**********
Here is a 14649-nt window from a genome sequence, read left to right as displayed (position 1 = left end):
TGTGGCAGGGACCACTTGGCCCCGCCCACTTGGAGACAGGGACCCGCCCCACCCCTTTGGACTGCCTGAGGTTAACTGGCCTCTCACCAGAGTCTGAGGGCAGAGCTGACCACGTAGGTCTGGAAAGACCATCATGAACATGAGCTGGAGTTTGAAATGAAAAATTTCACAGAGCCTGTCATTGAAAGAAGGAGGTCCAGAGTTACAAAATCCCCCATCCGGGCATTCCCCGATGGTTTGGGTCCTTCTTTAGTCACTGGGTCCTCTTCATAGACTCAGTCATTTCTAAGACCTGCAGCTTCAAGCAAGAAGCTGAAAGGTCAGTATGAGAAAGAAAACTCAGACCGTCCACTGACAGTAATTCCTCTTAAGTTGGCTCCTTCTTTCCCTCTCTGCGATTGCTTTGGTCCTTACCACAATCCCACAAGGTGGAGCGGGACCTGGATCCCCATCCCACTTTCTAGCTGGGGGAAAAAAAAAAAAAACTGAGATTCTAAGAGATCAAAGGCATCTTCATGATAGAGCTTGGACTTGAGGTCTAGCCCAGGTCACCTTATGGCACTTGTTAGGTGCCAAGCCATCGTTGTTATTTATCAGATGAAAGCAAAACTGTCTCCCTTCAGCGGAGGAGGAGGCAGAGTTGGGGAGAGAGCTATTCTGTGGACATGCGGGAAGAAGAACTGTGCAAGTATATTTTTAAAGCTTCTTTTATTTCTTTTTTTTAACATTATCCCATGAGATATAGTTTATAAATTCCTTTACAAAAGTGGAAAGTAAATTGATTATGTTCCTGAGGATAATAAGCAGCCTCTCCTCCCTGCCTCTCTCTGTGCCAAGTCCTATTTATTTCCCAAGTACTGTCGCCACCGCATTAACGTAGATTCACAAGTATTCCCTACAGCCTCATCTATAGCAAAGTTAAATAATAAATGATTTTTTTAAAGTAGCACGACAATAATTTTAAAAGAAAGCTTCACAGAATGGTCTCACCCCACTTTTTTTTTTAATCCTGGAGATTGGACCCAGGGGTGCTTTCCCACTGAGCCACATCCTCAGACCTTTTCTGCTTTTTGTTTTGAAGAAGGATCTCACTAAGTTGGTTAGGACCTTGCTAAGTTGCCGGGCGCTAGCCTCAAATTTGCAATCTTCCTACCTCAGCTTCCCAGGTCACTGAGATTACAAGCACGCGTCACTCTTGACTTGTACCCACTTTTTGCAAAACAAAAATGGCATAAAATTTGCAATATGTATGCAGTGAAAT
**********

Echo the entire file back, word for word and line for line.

Here is a 14649-nt window from a genome sequence, read left to right as displayed (position 1 = left end):
TGTGGCAGGGACCACTTGGCCCCGCCCACTTGGAGACAGGGACCCGCCCCACCCCTTTGGACTGCCTGAGGTTAACTGGCCTCTCACCAGAGTCTGAGGGCAGAGCTGACCACGTAGGTCTGGAAAGACCATCATGAACATGAGCTGGAGTTTGAAATGAAAAATTTCACAGAGCCTGTCATTGAAAGAAGGAGGTCCAGAGTTACAAAATCCCCCATCCGGGCATTCCCCGATGGTTTGGGTCCTTCTTTAGTCACTGGGTCCTCTTCATAGACTCAGTCATTTCTAAGACCTGCAGCTTCAAGCAAGAAGCTGAAAGGTCAGTATGAGAAAGAAAACTCAGACCGTCCACTGACAGTAATTCCTCTTAAGTTGGCTCCTTCTTTCCCTCTCTGCGATTGCTTTGGTCCTTACCACAATCCCACAAGGTGGAGCGGGACCTGGATCCCCATCCCACTTTCTAGCTGGGGGAAAAAAAAAAAAAACTGAGATTCTAAGAGATCAAAGGCATCTTCATGATAGAGCTTGGACTTGAGGTCTAGCCCAGGTCACCTTATGGCACTTGTTAGGTGCCAAGCCATCGTTGTTATTTATCAGATGAAAGCAAAACTGTCTCCCTTCAGCGGAGGAGGAGGCAGAGTTGGGGAGAGAGCTATTCTGTGGACATGCGGGAAGAAGAACTGTGCAAGTATATTTTTAAAGCTTCTTTTATTTCTTTTTTTTAACATTATCCCATGAGATATAGTTTATAAATTCCTTTACAAAAGTGGAAAGTAAATTGATTATGTTCCTGAGGATAATAAGCAGCCTCTCCTCCCTGCCTCTCTCTGTGCCAAGTCCTATTTATTTCCCAAGTACTGTCGCCACCGCATTAACGTAGATTCACAAGTATTCCCTACAGCCTCATCTATAGCAAAGTTAAATAATAAATGATTTTTTTAAAGTAGCACGACAATAATTTTAAAAGAAAGCTTCACAGAATGGTCTCACCCCACTTTTTTTTTTAATCCTGGAGATTGGACCCAGGGGTGCTTTCCCACTGAGCCACATCCTCAGACCTTTTCTGCTTTTTGTTTTGAAGAAGGATCTCACTAAGTTGGTTAGGACCTTGCTAAGTTGCCGGGCGCTAGCCTCAAATTTGCAATCTTCCTACCTCAGCTTCCCAGGTCACTGAGATTACAAGCACGCGTCACTCTTGACTTGTACCCACTTTTTGCAAAACAAAAATGGCATAAAATTTGCAATATGTATGCAGTGAAAT